About

I'm Mike Pope. I live in the Seattle area. I've been a technical writer and editor for over 30 years. I'm interested in software, language, music, movies, books, motorcycles, travel, and ... well, lots of stuff.

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As a college instructor, I am long past thinking that students will heed my advice. God knows I've tried. So with each new class I limit myself to one saying, the most useful one I know: "Eighty percent of success is showing up." What most students don't know is that showing up will be the hardest part about college.

Brian Burrell



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Blog Statistics

Dates
First entry - 6/27/2003
Most recent entry - 3/10/2017

Totals
Posts - 2420
Comments - 2551
Hits - 1,935,766

Averages
Entries/day - 0.48
Comments/entry - 1.05
Hits/day - 385

Updated every 30 minutes. Last: 9:43 PM Pacific


  07:35 AM

Friday words! Two new ones (to me), one fun etymology.

The first new word today is like-farming, which a Facebook friend just alerted me to. Like-farming is a scam in which an ill-intentioned user posts a story on Facebook with the idea of getting a lot of Likes and shares. (Think puppies or product giveaways or sob-story appeals.) The idea is that the many Likes help the story get wide circulation. When the post has garnered some critical mass of Likes, the scammer changes the story. Any new users who are attracted to the story end up seeing product promotion or something worse, like links to a malicious site. You can read more about this in a recent article in USA Today. It's new to me, but the term has been around since at least 2012.

My second new term today is a German word, but I guess it's used in English: Witzelsucht. (Capped in German for sure, inconsistently in English.) I learned about this because someone on Facebook linked to an article whose title pretty much defines the term: "The curse of the people who can't stop making puns." It's a recognized medical condition associated with brain damage in which the, um, sufferer is compelled to make puns and jokes "in socially inappropriate situations," to quote Wikipedia. The word translates from German as "joking" (witzeln=to make witticisms) and "desire" or "addiction" (sucht=seeking). So next time someone you know cannot stop making jokes, check their frontal lobe for lesions.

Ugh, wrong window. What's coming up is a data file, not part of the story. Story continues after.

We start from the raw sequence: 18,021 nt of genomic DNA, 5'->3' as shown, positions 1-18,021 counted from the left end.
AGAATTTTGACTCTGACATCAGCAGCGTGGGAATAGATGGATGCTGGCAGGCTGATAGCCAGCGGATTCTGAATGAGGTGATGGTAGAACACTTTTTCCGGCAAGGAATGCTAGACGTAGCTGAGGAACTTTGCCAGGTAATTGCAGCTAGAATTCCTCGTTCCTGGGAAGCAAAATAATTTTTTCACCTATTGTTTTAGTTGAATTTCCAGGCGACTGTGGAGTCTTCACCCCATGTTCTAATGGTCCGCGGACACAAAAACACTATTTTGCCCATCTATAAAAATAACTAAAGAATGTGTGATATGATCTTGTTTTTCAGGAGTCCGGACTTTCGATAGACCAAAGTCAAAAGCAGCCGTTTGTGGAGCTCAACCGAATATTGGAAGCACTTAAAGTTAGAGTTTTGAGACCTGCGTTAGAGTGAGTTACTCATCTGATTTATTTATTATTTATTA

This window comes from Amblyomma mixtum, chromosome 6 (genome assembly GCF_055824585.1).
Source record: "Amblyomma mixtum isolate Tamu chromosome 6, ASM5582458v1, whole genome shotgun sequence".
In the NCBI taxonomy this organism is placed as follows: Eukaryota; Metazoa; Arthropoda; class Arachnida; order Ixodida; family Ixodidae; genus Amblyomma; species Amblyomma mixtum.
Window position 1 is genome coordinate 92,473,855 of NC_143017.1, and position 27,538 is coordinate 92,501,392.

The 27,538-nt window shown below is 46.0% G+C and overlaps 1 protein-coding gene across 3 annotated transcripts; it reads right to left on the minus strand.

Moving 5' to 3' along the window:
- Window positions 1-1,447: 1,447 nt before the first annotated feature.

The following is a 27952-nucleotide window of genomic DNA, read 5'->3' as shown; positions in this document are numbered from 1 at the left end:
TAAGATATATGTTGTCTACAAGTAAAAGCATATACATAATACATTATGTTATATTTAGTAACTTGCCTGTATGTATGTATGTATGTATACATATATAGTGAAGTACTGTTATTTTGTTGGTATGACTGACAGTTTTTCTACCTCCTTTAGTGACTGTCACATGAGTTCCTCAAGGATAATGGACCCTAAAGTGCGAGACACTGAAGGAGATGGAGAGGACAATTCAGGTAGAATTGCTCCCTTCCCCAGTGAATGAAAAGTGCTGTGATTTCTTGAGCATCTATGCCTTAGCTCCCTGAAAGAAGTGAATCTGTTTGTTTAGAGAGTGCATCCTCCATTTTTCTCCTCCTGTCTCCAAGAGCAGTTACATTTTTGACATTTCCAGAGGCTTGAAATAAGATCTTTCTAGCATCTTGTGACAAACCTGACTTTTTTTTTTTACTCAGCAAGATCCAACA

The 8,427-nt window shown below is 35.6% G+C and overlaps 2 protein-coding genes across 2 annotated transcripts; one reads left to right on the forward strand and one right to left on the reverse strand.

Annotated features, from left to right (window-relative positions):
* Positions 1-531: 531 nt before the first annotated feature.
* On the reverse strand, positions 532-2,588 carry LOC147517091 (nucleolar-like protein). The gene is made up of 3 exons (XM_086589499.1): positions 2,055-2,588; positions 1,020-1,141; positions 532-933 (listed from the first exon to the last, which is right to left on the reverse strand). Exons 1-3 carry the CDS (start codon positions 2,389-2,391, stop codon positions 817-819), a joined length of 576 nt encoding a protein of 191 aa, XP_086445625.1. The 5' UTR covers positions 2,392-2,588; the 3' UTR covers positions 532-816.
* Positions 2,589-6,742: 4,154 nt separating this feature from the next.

For surprising etymology this week we have adrenaline, the hormone, as in "Reading about etymology gives me an adrenaline rush." (Haha) Adrenaline is thusly named because it is produced by the adrenal glands, fair enough. But where did the name of the gland come from? Well, the adrenal glands are on top of the kidneys. Ad means "at" or "about", renal means "of or pertaining to the kidneys". Apparently the adrenal glands were named via a process something like this:

Anatomist 1: And these things are the kidneys.
Anatomist 2: What about these glands stuck on them?
Anatomist 1: Not sure about those. How about we just call them the "on-the-kidneys glands"?
Anatomist 2: It will sound better in Latin, you realize.
Anatomist 1: Good point. "Adrenal glands" it shall be.

(Note: Any resemblance between this dialog and real word origins would be … astonishing.)

Like this? Read all the Friday words.

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